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Southern Historical Society Papers, Volume 32. (ed. Reverend J. William Jones), Sherman's expedition from Vicksburg to Meridian, Feb. 3, to March 6, 1864 [from the New Orleans, la., Picayune, July 27, 1904.] (search)
returned to Vicksburg. In the meantime, February 17th, General Lee, under orders from General Polk, left only a few regiments to watch the army of General Sherman at Meridian and moved with all of his disposable force northward to unite with General Forrest in an attempt to crush the column under General Smith, estimated by General Forrest at 7,000 men. Lee put his four cavalry brigades (Ross had joined him the day before in the vicinity of Marion Station), in motion on the morning of February 18th, and reached the Line creek north of Starkville, and nine miles southwest of West Point, on the morning of February 22d. It was found that the enemy had begun a hasty retreat early on the morning of February 21st. General Forrest, as soon as he knew the probable destination of this column, concentrated his command in the vicinity of Starkville, and on the 20th had a part of his force at West Point, one brigade being in front of the town. He had up to this time offered no opposition to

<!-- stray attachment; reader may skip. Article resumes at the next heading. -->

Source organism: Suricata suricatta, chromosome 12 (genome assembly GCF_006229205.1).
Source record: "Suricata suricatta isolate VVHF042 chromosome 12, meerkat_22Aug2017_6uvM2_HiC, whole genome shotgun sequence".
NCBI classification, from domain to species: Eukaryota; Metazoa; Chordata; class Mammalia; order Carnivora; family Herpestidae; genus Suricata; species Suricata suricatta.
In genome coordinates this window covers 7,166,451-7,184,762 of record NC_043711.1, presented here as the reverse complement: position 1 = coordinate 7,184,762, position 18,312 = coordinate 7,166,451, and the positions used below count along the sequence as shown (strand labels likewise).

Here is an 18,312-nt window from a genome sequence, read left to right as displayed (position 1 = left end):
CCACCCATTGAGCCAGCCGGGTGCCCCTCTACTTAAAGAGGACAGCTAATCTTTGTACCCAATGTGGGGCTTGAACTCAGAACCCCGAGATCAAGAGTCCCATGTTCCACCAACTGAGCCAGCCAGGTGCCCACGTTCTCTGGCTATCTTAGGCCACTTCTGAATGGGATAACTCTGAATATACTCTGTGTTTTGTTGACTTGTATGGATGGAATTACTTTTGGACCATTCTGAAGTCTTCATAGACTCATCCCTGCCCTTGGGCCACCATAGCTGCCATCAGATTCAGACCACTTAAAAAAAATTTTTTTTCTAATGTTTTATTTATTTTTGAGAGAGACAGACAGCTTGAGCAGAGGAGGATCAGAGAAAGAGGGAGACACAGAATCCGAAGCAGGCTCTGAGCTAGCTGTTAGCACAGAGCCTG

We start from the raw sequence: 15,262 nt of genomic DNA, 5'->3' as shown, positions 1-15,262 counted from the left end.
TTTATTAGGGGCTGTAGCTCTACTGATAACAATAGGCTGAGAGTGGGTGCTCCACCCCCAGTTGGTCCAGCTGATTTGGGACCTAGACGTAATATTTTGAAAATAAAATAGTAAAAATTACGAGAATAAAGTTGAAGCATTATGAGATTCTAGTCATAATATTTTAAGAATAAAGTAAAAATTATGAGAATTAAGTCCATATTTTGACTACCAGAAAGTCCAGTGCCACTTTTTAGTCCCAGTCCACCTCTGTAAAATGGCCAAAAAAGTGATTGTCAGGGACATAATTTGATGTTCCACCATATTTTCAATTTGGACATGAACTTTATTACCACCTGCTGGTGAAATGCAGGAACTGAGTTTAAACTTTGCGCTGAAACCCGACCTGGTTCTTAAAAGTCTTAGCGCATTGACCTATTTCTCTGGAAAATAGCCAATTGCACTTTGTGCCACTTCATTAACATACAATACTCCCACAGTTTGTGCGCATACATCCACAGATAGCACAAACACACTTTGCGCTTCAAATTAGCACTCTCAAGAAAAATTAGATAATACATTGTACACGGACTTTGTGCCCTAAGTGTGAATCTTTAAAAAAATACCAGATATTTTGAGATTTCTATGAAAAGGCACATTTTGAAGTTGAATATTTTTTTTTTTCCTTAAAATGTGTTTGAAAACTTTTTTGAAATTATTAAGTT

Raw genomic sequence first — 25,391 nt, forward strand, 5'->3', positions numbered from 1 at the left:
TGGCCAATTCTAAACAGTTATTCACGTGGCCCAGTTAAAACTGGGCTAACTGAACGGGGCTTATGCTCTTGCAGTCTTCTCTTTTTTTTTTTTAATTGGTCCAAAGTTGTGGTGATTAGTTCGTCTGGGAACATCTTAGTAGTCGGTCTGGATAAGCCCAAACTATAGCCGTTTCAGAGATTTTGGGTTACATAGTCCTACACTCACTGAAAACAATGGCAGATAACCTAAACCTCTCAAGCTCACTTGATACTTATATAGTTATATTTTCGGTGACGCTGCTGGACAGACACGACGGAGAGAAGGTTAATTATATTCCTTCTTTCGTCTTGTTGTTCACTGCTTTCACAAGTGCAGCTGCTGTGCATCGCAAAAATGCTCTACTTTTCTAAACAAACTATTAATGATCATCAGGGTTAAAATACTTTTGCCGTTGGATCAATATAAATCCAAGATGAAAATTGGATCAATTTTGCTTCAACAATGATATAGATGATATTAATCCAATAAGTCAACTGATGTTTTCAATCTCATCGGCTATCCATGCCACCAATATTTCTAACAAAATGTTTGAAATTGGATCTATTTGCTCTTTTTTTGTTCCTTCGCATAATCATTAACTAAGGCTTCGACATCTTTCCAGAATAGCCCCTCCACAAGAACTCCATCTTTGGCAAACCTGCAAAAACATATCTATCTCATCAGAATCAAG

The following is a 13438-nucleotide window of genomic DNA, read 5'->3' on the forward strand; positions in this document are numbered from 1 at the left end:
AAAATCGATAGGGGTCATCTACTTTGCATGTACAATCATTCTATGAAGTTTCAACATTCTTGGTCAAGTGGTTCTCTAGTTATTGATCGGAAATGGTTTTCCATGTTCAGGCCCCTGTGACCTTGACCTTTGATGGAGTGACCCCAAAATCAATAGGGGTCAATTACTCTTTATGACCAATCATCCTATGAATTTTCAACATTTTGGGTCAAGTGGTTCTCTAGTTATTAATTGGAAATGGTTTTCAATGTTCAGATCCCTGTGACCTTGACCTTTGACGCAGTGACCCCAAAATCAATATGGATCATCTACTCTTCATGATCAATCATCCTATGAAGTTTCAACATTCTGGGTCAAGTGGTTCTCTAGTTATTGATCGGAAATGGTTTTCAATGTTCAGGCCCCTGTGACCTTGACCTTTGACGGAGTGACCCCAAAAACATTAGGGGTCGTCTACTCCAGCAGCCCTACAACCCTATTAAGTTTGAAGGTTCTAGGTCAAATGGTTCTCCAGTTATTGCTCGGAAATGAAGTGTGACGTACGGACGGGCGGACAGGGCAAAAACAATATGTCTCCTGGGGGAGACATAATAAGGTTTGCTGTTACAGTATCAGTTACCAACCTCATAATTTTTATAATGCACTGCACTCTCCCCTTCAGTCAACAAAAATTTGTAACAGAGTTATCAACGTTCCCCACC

Southern Historical Society Papers, Volume 32. (ed. Reverend J. William Jones), The Shenandoah. (search)
And other prizes followed. From these prizes they secured twenty enlistments, increasing the crew from nineteen to to thirty-nine; so, including the officers, they had all told, sixty-two men, besides the prisoners, who were now and then sent away on some bonded vessel. On December 8th they made Tristam da Canha, near St. Helena, and passing to the east of Africa they reached Melbourne, Australia, January 25th, 1865. There they landed all their prisoners, and after refitting left on February 18th. After leaving the harbor a number of men who had secreted themselves on board, came on deck and enlisted, increasing their crew to 144. Sailing northward, in May, after many adventures, and capturing many prizes, they reached the shores of Kamskata. Captain Whittle says: We were in the arctic and contiguous regions during the summer. It was most interesting, as we went north towards the poleā€”to mark the days grow longer and longer, and to experience the sun's being below the hor